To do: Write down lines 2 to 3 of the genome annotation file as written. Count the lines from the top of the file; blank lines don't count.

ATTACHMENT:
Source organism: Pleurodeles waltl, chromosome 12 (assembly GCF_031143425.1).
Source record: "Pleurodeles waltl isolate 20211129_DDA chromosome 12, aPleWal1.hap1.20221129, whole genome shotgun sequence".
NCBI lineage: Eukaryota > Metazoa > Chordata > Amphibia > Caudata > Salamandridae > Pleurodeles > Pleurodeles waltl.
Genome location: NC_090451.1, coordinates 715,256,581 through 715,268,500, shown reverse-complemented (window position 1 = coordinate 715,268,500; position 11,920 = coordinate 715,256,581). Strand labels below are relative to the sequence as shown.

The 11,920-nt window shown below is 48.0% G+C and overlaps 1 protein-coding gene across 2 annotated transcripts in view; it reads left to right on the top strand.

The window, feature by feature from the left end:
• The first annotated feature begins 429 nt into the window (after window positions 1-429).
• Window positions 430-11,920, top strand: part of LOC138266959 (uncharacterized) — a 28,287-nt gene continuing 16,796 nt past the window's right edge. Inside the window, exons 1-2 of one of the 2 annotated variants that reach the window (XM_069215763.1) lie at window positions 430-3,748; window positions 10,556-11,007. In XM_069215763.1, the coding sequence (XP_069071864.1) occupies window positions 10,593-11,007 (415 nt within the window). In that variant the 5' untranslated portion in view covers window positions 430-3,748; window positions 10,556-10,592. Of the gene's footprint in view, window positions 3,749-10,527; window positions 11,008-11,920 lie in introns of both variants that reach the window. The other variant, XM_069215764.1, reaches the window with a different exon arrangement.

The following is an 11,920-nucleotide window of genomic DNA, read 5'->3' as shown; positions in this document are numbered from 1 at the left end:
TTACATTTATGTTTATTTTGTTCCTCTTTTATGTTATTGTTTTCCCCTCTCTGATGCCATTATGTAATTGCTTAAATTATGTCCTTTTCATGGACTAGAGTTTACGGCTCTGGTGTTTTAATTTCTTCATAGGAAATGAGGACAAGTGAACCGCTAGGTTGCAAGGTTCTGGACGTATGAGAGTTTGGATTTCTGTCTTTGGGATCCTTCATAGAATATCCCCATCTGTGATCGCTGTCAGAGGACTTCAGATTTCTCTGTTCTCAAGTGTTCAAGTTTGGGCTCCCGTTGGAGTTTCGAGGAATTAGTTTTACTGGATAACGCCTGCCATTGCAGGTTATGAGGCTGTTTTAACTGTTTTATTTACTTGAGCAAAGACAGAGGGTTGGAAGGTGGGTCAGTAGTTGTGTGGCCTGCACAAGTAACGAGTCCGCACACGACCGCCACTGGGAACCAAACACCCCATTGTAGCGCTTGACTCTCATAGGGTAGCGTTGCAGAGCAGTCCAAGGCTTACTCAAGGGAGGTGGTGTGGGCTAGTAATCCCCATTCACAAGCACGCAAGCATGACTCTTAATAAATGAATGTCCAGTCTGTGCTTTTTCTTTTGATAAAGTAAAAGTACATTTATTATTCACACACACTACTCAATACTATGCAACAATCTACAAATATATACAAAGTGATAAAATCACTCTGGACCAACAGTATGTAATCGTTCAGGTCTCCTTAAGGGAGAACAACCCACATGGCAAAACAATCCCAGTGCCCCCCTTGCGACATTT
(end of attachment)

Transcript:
Source record: "Pleurodeles waltl isolate 20211129_DDA chromosome 12, aPleWal1.hap1.20221129, whole genome shotgun sequence".
NCBI lineage: Eukaryota > Metazoa > Chordata > Amphibia > Caudata > Salamandridae > Pleurodeles > Pleurodeles waltl.